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Stories of impact: Migration journeys of refugee women from Syria, Afghanistan and Ukraine

Letters from a letterpress

A research study employing storytelling approaches and participatory research methods to understand migration journeys and re-settlement experiences of refugee women from Syria, Afghanistan, and Ukraine, in Ontario, Canada


Working with our partner Catholic Crosscultural Services (external link)  (CCS), we will generate stories shared by refugee women participants, who are also clients of CCS, to better understand the refugee experience. The stories will be used to assess the impact and gaps in service delivery of the CCS’s programs and services used by these high-need clients. In addition, the participatory processes of engagement and co-creation employed as methodology will help build participants’ capacity to integrate into the multicultural environment of Canada and to assume control and agency over their own lives. It will also help amplify their voices as well as their ability to self-advocate.

Research questions

The research questions will focus on the participating women’s pre-migration stories and their post-migration settlement and integration experiences. Using a participatory research design based on co-creation and collaboration, both partners and participants will finalize the specific research questions together. Generally, the central questions and key issues that underpin this project and that shape its theoretical and methodological framework are:

  • how can research be conducted ethically with refugee women in a way that considers the unequal power relations that exist between them and researchers, and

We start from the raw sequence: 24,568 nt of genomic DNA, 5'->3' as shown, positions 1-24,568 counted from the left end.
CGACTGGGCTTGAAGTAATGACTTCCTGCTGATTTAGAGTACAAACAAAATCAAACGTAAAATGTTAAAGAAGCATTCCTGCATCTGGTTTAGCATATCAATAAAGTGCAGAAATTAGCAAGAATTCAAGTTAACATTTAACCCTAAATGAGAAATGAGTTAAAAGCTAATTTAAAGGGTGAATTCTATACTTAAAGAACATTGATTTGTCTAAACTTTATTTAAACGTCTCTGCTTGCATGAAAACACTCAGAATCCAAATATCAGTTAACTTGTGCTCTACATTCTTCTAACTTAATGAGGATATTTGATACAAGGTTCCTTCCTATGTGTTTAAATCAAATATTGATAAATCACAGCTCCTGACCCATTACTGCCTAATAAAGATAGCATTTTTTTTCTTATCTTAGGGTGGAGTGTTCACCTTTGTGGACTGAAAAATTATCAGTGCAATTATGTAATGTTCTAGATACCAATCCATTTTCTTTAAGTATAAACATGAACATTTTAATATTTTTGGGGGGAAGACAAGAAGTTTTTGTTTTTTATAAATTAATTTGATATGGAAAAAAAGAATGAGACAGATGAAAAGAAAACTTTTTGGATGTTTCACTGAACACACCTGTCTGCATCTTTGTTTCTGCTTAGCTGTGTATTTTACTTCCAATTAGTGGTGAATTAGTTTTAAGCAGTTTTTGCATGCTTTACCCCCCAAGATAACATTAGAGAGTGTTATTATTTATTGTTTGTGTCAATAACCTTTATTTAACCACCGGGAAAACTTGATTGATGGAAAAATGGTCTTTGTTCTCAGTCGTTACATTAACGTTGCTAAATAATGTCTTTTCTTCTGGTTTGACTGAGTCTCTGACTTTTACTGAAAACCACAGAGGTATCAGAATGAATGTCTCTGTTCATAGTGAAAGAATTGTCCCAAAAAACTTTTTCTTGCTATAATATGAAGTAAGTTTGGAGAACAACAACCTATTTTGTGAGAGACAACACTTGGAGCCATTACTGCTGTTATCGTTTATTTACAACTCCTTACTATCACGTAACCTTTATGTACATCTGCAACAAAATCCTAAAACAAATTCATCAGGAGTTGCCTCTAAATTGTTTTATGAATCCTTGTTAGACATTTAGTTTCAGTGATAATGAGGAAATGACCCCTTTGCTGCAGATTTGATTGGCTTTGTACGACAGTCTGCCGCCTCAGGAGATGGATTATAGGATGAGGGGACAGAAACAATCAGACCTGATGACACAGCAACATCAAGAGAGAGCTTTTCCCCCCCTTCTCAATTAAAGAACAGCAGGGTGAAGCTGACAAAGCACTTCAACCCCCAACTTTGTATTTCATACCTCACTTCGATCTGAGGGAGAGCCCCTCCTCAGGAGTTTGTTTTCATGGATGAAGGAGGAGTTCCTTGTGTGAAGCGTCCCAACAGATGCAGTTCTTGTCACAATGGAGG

• how can the participants’ well-being, their stories and their voices be centered, while ensuring their cultural safety and human rights, and while keeping in view the principles of social justice?   

The number of refugees globally has increased rapidly since 2020, rising from 20.7 to 21.3 million by the end of 2021. Some of the most recent international conflicts provide the context that frames this project. Specifically: the war in Syria that led the Canadian government to resettle 40,000 Syrian refugees by the end of 2016; the Taliban takeover of Afghanistan in August 2021 that led to the Canadian government’s promise to resettle 40,000 Afghan refugees (which resulted in only 29,010 arriving in Canada by August 2021 (IRCC, 2023)); and, most recently, the Russian invasion of Ukraine that has continued since early 2022 and has led to more than 133,000 displaced Ukrainian nationals entering Canada through the special emergency travel program by March 2023 (IRCC, 2023). 

Sharing these stories with audiences – from academic to mainstream – will help build widespread understanding about how political events impact lives and about the complex identities and re-settlement experiences that refugee women face.


This project employs storytelling and other narrative and arts-based approaches, with the objective of learning about the “lived experience” of refugee women, as a way to produce “democratic” forms of knowledge about their re-settlement experiences in Ontario, Canada.

Participants are Syrian and Afghani refugee women, and displaced Ukrainian women clients of the partner organization, CCS. In the first phase of the project, using a series of ‘Storytelling and Learning Circles’ and oral history techniques, creative writing and arts-based expressive methods, participants will be engaged in exploring topics related to their family histories and their experiences of pre- and post-migration journeys. In the second phase, a total of six focus groups will be conducted with 30 refugee women recruits. Additionally, five to ten interviews will be held with participating agency staff who play a role as stakeholders during different stages of refugee women’s re-settlement processes.  

Current status

The Research Ethics Board (REB) approval process has been completed.

Research Phase 1 -- currently ongoing, with Storytelling and Learning Workshops being conducted in person at two locations of the industry partner, Catholic Crosscultural Services. Participant recruitment is ongoing for a virtual workshop across CCS locations, and this will start spring 2024. Phase 1 is expected to wrap up in spring 2024.

Expected completion

September 2025


MITACS, Catholic Crosscultural Services, CERC Migration


MITACS, Catholic Crosscultural Services, CERC Migration

Key words

refugee re-settlement; refugee women; Participatory Action Research (PAR); photo-voice; storytelling; digital storytelling, arts-based 

“Only by sharing our stories that we truly become one community,”

Freudenberger (2012)